BUENOS AIRES Oct 31 Argentina's benchmark
dollar-denominated bond prices closed down by as much as 3.9
percent on Wednesday in local over-the-counter trade, a day
after Standard & Poor's downgraded the country's sovereign
At the same time, Argentina's risk spread widened sharply on
JPMorgan's EMBI+ bond index, as the cost of buying
protection against an Argentine default surged.
S&P cut Argentina's rating to B-minus from B and gave it a
negative outlook, citing increased policy risk and concerns that
a recent U.S. appeals court ruling could force the country to
repay creditors who have sued to collect on bonds in default
Argentina's dollar-denominated 2033 Discount bonds led
losses in the local OTC market, ending 3.9 percent lower
after sinking 7.1 percent just after the market
opened. The 2038 Par bonds closed down 2.7 percent
Both bonds were given to creditors in exchange for their
defaulted paper in debt swaps carried out in 2005 and 2010.
The Global 2017 bond, issued during the 2010 swap, ended 3.1
Argentina has restructured about 93 percent of the roughly
$100 billion it defaulted on a decade ago. Holdout creditors who
rejected the swaps continue to press in courts worldwide for
full repayment on the bonds.
On Friday, a federal appeals court in New York ruled that
Argentina violated bond provisions to treat all creditors
equally when it made payments to creditors who accepted the
swaps while refusing to pay the holdouts. It said Argentina must
pay the holdouts every time it services the restructured bonds.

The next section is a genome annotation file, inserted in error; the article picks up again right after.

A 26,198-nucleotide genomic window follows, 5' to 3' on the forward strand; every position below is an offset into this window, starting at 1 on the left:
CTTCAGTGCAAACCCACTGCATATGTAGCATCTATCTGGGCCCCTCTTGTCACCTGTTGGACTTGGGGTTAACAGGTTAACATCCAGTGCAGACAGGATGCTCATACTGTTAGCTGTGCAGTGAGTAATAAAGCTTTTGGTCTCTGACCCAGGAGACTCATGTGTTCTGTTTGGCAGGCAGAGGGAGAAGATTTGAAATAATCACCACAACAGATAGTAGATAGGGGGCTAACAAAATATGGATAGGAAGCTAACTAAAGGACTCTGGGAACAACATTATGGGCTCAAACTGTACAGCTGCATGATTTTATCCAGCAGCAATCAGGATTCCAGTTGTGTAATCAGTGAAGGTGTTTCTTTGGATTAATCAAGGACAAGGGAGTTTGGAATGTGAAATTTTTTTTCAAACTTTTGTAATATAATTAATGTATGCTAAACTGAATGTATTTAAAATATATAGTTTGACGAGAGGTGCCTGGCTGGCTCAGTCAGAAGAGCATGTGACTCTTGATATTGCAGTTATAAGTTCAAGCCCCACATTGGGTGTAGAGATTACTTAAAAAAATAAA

"The market overreacted to the U.S. court ruling. Although
it wasn't expected to be so favorable to the holdouts, it does
little to hurt our country's payment capacity. For this reason,
the fall in sovereign bond prices may represent a buying
opportunity," Delphos Investment consultancy said in a report.
Fitch, however, put Argentina's foreign currency debt
ratings on negative watch on Tuesday, saying the court ruling
"increased uncertainty about Argentina's ability to service its
international securities issued under New York law on a timely
basis using the U.S. financial system".
Argentine Economy Minister Hernan Lorenzino was quoted by
state news agency Telam as saying: "The attacks by the ratings
agencies and the vulture funds will not keep Argentina from
fulfilling all its commitments".
Argentine officials refer to investment funds that buy
distressed or defaulted debt and then litigate to be repaid in
full as vulture funds.
"We're not going to pay a single dollar to the vulture
funds," Lorenzino was quoted as saying. "This policy is not
going to change because we have a commitment to the creditors
that entered the debt swap and we are going to respect that